Hi all, this my first blog of what I will try to make a weekly column. I know I'll miss some times but I'll try for that.

Welcome back to Bill Gates as Technical Advisor. This is hopefully a positive for the Windows Embedded Domain. Also, with all of the talk about the "Internet of Things (IOT), the question has been asked, is Will become of Microsoft's Embedded Division become the IOT team? (Mary  Jo Foley, ZDnet, "Microsoft staffs up its evolving Internet of Things team".) Hopefully not.



  • Exploiting Hyper-V for Windows Embedded Compact 2013 Development
  • Connecting to a Development VM
  • About Sysprep
  • Enabling Hyper-V


Exploiting Hyper-V for Windows Embedded Compact 2013 Development

My development workstation in an 64 Bit Intel I7 system running Windows 8, (which could be Windows 8.1) as I make use of Hyper-V enabled for OS virtualisation. The actual development OS runs as Hyper-V Virtual Machine (VM) and the target vCEPC also runs as a VM on the same system. By having the development system as a VM has a number of advantages:


  • Can have a dedicated environment for each development project without any of the corruption/versioning issues:

    -    “Side by side” installation of different versions of CE and/or Compact has always been problematic (read not supported).

    -    Retro-installing an earlier version of Visual Studio doesn’t work

    -    Etc. etc.
  • You can install an earlier (correct) development OS for the required version of CE/Compact.

    -  Eg. Compact 2013 RTM won’t run on Windows 8.1 (Its vNext will though)

    -  Eg. Windows CE 5 Platform Builder won’t install on any OS after XP

         … or there is a cutoff with development OS’s somewhere near there.It is simple to clone an existing development environment

         (using Hyper-V) when a new version of the OS (especially for a CTP) becomes available, or a new project is to start.
  • Backup and archiving of the development environment is simple


I have a Hyper-V Windows 7 VM that I use for Windows CE/Compact development. When I want to start a new project or install a new version of CE/Compact for development, especially if trialling a CTP, I just clone that, uninstall the OS Platform Builder and possibly its version of Visual Studio, then do a complete installation of the new development environment (Visual Studio and the required OS development plugins.)  Note that you can tweak the RAM, Storage and number of CPUs of a VM when it is shutdown. You might need to do this when adding a new VM.

Cloning an existing Hyper-V VM isn’t hard. After shutting down the OS, you Export the VM using Hyper-V Manager then Import it back in. Both are menu items from the Action menu. Then you rename the new system when running to avoid conflicts. Ultimately *Sysprep might be needed but assuming that the cloned VMs won’t be launched at the same time, conflicts shouldn’t be an issue.  Although it’s not hard to do a good reference for this is:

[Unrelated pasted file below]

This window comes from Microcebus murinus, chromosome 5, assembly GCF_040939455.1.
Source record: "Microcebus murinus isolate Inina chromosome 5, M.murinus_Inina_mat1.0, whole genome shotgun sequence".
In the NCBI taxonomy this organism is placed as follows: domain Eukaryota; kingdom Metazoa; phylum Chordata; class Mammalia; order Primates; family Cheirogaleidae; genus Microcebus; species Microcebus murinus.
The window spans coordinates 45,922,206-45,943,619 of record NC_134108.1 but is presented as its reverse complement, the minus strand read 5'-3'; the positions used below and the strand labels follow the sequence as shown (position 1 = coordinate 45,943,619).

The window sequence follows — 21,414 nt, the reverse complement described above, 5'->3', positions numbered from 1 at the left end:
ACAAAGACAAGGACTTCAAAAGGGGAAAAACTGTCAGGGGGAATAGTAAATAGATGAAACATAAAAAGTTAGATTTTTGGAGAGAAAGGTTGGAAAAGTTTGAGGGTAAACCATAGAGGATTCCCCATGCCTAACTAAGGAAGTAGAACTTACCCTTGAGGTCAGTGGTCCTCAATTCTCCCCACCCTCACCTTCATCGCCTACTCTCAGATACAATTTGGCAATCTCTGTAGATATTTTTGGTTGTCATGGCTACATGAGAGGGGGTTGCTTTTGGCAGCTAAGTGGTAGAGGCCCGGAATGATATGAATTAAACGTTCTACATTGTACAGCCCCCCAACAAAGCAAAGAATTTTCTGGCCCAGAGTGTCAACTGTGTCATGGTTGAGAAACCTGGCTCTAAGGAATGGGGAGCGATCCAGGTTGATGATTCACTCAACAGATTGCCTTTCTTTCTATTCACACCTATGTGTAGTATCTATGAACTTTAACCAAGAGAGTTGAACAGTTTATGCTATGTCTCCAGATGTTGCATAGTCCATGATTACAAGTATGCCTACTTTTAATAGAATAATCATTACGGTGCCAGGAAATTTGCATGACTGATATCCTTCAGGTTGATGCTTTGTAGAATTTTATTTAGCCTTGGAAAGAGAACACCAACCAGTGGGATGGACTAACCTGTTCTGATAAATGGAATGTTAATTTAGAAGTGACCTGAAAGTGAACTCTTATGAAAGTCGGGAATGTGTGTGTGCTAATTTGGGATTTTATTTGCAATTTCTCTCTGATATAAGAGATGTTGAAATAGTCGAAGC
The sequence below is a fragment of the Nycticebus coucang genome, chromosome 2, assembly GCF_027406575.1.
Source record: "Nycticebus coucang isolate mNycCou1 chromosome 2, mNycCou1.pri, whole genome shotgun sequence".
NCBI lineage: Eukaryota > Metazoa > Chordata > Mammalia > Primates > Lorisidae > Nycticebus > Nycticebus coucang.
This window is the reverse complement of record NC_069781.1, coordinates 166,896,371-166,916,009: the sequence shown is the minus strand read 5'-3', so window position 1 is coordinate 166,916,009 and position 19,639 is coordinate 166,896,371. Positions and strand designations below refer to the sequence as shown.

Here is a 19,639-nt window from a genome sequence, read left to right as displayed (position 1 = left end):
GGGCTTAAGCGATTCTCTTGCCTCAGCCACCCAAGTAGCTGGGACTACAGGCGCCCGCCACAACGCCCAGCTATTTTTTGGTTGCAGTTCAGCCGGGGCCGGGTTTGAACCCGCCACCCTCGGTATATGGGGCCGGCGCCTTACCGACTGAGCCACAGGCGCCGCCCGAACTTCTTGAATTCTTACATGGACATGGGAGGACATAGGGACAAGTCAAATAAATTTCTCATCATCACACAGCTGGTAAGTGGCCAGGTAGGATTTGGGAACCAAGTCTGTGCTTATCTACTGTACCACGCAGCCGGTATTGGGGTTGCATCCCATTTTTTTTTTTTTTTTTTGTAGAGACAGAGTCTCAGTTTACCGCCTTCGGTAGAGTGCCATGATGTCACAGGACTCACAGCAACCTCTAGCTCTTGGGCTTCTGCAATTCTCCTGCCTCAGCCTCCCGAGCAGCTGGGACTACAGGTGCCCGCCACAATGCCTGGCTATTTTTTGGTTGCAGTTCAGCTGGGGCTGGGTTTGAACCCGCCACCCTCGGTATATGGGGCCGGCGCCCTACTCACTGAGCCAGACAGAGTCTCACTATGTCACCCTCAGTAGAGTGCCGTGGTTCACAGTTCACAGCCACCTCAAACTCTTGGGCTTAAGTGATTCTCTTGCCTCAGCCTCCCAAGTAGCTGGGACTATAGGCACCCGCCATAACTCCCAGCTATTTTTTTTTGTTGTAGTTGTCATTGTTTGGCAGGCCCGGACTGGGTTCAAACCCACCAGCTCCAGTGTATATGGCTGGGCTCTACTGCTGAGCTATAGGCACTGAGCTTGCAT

How to clone / copy a Windows 8 Hyper-V client virtual machine”, 


Connecting to a Development VM

Whilst you can connect directly from Hyper-V Manager, it is better to Remote Desktop into it. You get better control over the screen size and you can copy and paste into it. You can't copy and paste with the Hyper-V connection. You will though need to use the Manager connection once to configure the Remote Desktop access etc.


About Sysprep

It is used when cloning Windows Desktop and Server OSs by copying an existing system’s hard drive.  Windows operating system installations include many unique elements per installation that need to be "generalized" before capturing and deploying a disk image to multiple computers.  Sysprep seeks to solve these issues by allowing for the generation of new computer names, unique SIDs, and custom driver cache databases during the Sysprep process. The current (Windows 8) version of Hyper-V might automatically Sysprep when cloing??

Source: Wikpedia http://en.wikipedia.org/wiki/Sysprep

Note that Sysprep IS NOT used for CE/Compact.

Enabling Hyper-V


·        64-bit system that has Second Level Address Translation (SLAT)

·        A 64-bit version of Windows 8 OS (or 8.1), also Windows Server 2008+

·        4GB RAM


1.       Run Control Panel – Programs and Features

2.       Turn Windows Features On and Off (on left)

3.       Select Hyper-V and its two subcomponents

4.       Save and reboot the machine

5.       You then need to configure the Hyper-V Virtual Network (another story)

My Development System:

  • Intel Core i7-3770 CPU @ 3.40GHz
  • 8.00G RAM
  • 64 Bit, x64 Bit processor
  • Windows 8 Pro with Media Center